Authors: Janjić, Aleksandar
Savić, Suzana
Velimirović, Lazar 
Affiliations: Mathematical Institute of the Serbian Academy of Sciences and Arts 
Title: Development of Energy System Smart Grids Based on Multi-Criteria Decision Making
First page: 18
Last page: 19
Conference: The First National Conference on Information Theory and Complex Systems - TINKOS 2013, Nis, Serbia, September 25, 2013
Issue Date: 2013
Rank: M64
An energy management system is a set of interconnected or interactive elements used to establish energy policy and objectives and to accomplish those objectives. Such a system is established on various levels: organization, local community, and the state. Energy management system on the level of an organization is defined by ISO 50001. The standard specifies the requirements for establishing, implementing, maintaining, and improving the energy management system, which allows the organization to continually improve energy performance and energy efficiency and to preserve energy. The development of telecommunication and information technologies caused a rapid development of transportable and electric distribution grids. The concept of smart grids pertains to all components of the production, transfer, and distribution of electricity. Therefore, it is also necessary to define the integration of different management systems into a single complex system using the principles of interoperability aimed at: improved functioning (connection improvement) of all system elements and technologies; enabling end-users to participate in system operation optimization; giving end-users more information on system operation and the choice of a provider; significantly reducing the impact of the environment on the entire electricity supply system; and significantly increasing the degree of supply reliability and security. In addition, traditional distribution grids are faced with increased demands to use new technologies and to extend functionality. A smart grid is usually defined as an electrical grid that intelligently integrates the actions of all users connected within it – producers, consumers/end users, and those who are both, with the purpose of efficiently producing electricity and delivering it sustainably, economically, and safely. So far, several terms have been used to denote this step forward toward new grids: advanced distribution grid, smart grid, intelligent grid, or adaptive grid. In the EU, the concept of smart grids was adopted in 2005, as an official document of the European Commission through the European Technology Platform Smart Grids. In 2007, it was more precisely defined through the Strategic Research Agenda. In April 2010, the Strategic Deployment Document for Europe Electricity Networks of the Future. In early April 2011, the European Commission issued a statement reiterating the need to improve the existing grids, listing the following as the main objectives: increased use of renewable electricity sources, grid security, energy conservation and energy efficiency, and deregulated energy market. Unfortunately, unlike Europe, Serbia has not defined a complete strategy regarding the adaptation to new requirements and technologies. After the pioneering project by the Electric Power Industry of Serbia “Vučje – Smart Grid City”, smart grid projects remained only at the level of certain, less important, aspects of remote electric meter reading. A significant step forward in this direction was made only with the projects financed by the Serbian Ministry of Education, Science and Technological Development. Only through a thus defined rigid formal framework is it possible to unite the regrettably divergent and solitary cases of smart grid development in our country. Energy system development must be in keeping with the strategy for sustainable, competitive, and safe energy, which primarily implies: competitiveness, use of different energy sources, sustainability, innovation, and technological improvement. The result of energy system development is reflected in energy performance. Energy performance refers to quantifiable results pertaining to energy (e.g. energy efficiency, energy intensity, or specific energy consumption). Energy performance indicators are quantitative indexes of energy performance. The key energy performance indicators were defined in 2005 as a result of cooperation between several international organizations – global leaders in energy and environmental statistics and analysis: International Atomic Energy Agency (IAEA), United Nations Department of Economic and Social Affairs (DESA), International Energy Agency (IEA), European Environment Agency (EEA), and the Directorate-General of the European Commission for statistics – Eurostat. The key energy performance indicators include a set of 30 indicators: 4 social indicators, 16 economic indicators, and 10 environmental indicators. The American Energy Institute combines 37 metrics within four sub-indexes that define the four major areas of energy security: geopolitical, economic, reliability, and environmental. These are subsequently used to determine the aggregate index of energy security and are weighted as follows: geopolitical 30%, economic 30%, reliability 20%, and environmental 20%. The values of the U.S. Energy Security Risk Index were determined based on the data for the period between 1970 and 2010, and predicted for the period between 2011 and 2035. The indicator values do not merely represent data but the basis for communication between stakeholders regarding sustainable energy use. Each set of indicators (social, economic, or environmental) expresses specific aspects or impacts of energy production and use. From the standpoint of manufacturers of intelligent power grid, the most important standards are those dealing with the technical details of information security applicable to the design of the device. To IEC 62 443 are in the field of SCADA devices, IEC 62 351 in the field of intelligent reading, and NIST 800-53 in validation, testing and documentation of computer security. On the other hand, for the comprehensive information security policy most companies are ISO/IEC 27000, CPNI recommendations, and the NERC CIP standards. For electric power companies in Europe the selection of IT security standards is clear - ISO / IEC 27000. It must be the basis for risk assessment, security policies and plans to control and overcome the risks. In practice, the problem arises with the implementation of this standard because it is too generic. It is therefore recommended to use other standards, particularly NERC CIP and CPNI recommendations where necessary to develop specific procedures and plans to overcome the risks. The choice of adequate activity for planning smart grid development is a complex and difficult task. This is due to three main reasons: (1) presence of various alternatives; (2) existence of multiple criteria (economic, technical, environmental, etc.) to be met simultaneously, although they are often incommensurable and incomparable; (3) renewable energy sources in a distribution grid must be optimized based on operational needs and on algorithms used for the optimization. Consequently, it is necessary to perform a multicriteria analysis in the process of smart grid development. This paper proposes a new algorithm, which uses the fuzzy max-min and AHP methods for multi-criteria decision making. Based on dynamic fuzzy matching of alternatives, the method determines the activity timetable for distribution system planning. The method is illustrated on the example of equipment replacement in 35/10 kV distribution substations. We proved that the method is highly successful in the evaluation of alternatives in the presence of heterogeneous criteria.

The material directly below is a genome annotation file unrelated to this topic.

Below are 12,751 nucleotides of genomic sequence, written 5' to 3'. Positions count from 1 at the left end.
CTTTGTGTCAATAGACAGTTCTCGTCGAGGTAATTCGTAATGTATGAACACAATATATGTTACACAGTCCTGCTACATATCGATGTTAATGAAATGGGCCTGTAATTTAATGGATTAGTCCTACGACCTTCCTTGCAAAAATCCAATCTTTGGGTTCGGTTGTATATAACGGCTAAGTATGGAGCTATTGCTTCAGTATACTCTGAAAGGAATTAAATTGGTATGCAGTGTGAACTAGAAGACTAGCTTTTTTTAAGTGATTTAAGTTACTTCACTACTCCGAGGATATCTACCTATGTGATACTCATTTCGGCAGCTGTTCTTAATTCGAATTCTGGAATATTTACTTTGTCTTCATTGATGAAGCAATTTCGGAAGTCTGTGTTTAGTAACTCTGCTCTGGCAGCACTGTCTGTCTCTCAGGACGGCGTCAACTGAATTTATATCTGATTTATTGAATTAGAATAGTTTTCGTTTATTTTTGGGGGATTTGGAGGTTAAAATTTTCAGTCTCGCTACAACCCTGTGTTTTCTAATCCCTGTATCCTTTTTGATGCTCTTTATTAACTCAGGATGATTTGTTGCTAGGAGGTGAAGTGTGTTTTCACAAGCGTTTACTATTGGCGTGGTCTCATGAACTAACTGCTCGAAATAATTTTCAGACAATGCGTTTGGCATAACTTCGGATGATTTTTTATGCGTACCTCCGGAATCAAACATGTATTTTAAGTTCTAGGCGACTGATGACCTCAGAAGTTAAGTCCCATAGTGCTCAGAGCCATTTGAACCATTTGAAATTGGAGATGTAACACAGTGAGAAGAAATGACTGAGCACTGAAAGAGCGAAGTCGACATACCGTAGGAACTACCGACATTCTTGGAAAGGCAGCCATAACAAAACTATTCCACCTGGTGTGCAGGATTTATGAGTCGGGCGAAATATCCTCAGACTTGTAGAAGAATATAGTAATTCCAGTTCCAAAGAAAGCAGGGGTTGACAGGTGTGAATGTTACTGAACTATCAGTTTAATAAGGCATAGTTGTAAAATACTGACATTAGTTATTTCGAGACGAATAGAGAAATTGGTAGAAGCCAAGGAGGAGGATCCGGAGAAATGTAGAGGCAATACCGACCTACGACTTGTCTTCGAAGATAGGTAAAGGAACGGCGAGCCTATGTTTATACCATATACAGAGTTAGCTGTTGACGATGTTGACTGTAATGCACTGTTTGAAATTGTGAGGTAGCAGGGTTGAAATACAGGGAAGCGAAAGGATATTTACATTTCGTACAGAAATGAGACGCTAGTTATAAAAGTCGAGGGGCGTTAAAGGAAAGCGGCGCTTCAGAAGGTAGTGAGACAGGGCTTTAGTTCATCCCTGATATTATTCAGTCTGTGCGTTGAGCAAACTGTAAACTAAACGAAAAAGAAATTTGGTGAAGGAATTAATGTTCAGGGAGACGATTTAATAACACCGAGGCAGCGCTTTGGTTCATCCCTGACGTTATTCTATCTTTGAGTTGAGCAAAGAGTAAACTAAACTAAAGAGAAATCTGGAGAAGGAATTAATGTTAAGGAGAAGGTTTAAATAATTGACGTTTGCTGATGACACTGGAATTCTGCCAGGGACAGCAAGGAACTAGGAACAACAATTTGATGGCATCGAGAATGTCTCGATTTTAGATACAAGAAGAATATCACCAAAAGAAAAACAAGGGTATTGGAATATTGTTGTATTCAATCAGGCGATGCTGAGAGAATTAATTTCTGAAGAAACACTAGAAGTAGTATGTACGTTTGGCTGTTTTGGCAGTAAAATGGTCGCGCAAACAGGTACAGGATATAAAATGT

Keywords: Energy system | Smart grids | Energy security | Multicriteria decision making
Publisher: Mathematical Institute of the Serbian Academy of Sciences and Arts
Project: Research and development of energy efficient and environment friendly polygeneration systems based on renewable energy sources utilization 
Development of new information and communication technologies, based on advanced mathematical methods, with applications in medicine, telecommunications, power systems, protection of national heritage and education